An Important Announcement from Your Neighborhood Angry Brown Butch

I think I came to an important realization today. I think it had something to do with some of the comments on this thread.

REVELATION: Believe it or not, I try to exercise restraint with white people on the internet. But I’m feeling pretty much over it. And I’m okay with that.

In that spirit,

let me tell you internet - is so hard being white

Sometimes a LOLcat says it best.

11 Responses to “An Important Announcement from Your Neighborhood Angry Brown Butch”

  1. 1 rabi

    I am too much of a shrinking violet to get into it on threads like that, but reading the exchange about the band-aid example from the invisible knapsack was frustrating. the first time I read that piece, when I was in high school, I *thought* I already knew all about my white privilege. I was both raised and educated to be sensitive to institutional racism, so I thought I got it, and I was reading down that list all, “yeah, yeah, yeah.” but the band-aid one stopped me cold, because it had never occurred to me. I wore band-aids on my fingers constantly back then (because I chewed on my cuticles) and not once had I stopped to think about how their color was another way in which my society was made for people who look like me. I tried to picture a band-aid for darker skin and almost couldn’t imagine what that would even look like, because in my head “flesh colored” meant “white skin colored.”

    so, one person’s mockable example is another person’s revelation, you know?

  2. 2 Bobbelieu

    Have you ever looked at the color of supposedly “flesh tone” Band-Aids? Personally, I ain’t that color or even close to it…and I’m as WASP as the driven snow.

    But you do make your point. Why did we chose the Caucasian shade instead of, say, a more Latino hue? If you look throughout the world, I suspect that the majority of humanity tend to run a bit darker than my pallid Irish ancestry-induced coloration.


  3. 3 Juan

    Sent here from that comment thread via link. I can’t help but check up on that mess every so often. And in the words of some people in my life, “that there is some white folk bullshit” is probably the best I can quantify that silliness.

  4. 4 ButchFatale

    I can’t even with threads like that during office hours, but I wanted to comment, away from the fray, that I was very impressed with your restraint and eloquence, not to mention determination. After a few rounds I couldn’t decide whether my head was going to explode, or if I was just going to have to be in hysterics all day. Not, of course, that that thread or the opinions in question are actually funny, but at the sheer bleakness of the prospect of getting anywhere. Because otherwise it just makes me want to vomit. On the commenters.

    I’m also starting to really like the term “whitey”. Must be all my guilt, because obviously that’s the only motivation I could have for wanting justice (courtesy of the ableism thread, another barrel of laughs).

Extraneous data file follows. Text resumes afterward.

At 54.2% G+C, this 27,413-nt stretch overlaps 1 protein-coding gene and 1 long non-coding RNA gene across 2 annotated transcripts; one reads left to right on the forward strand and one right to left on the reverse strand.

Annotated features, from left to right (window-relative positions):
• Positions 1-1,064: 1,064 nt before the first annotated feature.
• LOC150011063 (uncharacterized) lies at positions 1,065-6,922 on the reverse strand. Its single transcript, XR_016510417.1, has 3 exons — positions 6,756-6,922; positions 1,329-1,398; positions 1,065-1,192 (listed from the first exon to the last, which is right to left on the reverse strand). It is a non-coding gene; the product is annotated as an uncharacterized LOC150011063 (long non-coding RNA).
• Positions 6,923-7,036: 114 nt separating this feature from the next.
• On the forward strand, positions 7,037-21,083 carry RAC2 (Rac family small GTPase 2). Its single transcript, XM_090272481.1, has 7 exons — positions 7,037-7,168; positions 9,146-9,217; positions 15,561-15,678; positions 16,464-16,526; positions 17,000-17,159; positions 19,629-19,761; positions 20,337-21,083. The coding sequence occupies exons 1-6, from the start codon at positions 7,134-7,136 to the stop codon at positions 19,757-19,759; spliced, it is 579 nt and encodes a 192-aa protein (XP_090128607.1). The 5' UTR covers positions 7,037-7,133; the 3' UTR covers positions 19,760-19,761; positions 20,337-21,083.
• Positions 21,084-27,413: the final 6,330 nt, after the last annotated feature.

5. 5 Dex

    Oh man, are you ever patient! Seriously. I can’t even read those threads.

  6. 6 Bq

    I saw that mess before you jumped in…kudos for actually getting that wreck of a comments thread somewhere!

  7. 7 Jack

    Thanks for the support and/or commiseration, all!

  8. 8 Bq

    By the way, Jack, may I link to you?

  9. 9 Jack

    @Bq: absolutely! No need to ask permission, either. Where will the linking happen?

  10. 10 Katrina

    I understand the anger; I even agree with it, but I just can not comprehend how prejudice & hate based on skin color is going to help the disastrous state of the world.

    As a white girl in Texas, I have always been outspoken against racism, homophobia, sexism, and any other form of oppression. After graduating, I was eager to work in a diverse school, but I was tired of struggling & determined to take the first job offered. It was in a mid-sized, agricultural town in Florida where confederate flag emblems commonplace on middle school student attire. I was appalled, as it was unlike anything I had ever seen growing up in suburban Houston. I tirelessly used my reading class to teach tolerance, history, & current events that the students will likely never again be exposed to in that community. It may seem minute, but I have to believe that I planted seeds of change in those students.

    Upon returning to Houston, I did get that job in a diverse school. I never anticipated the racism that I would encounter from colleagues and administrators, but again, I understand. As usual, I kept to myself and despite language barriers, chose to socialize mainly with the custodial staff.

    Despite my appearance, my whole life has been spent challenging the status quo, but I guess that gets us nowhere if you are just going to look at me, and then condemn me.

  1. 1 Ex Cathedra » Blog Archive » Got Privilege?
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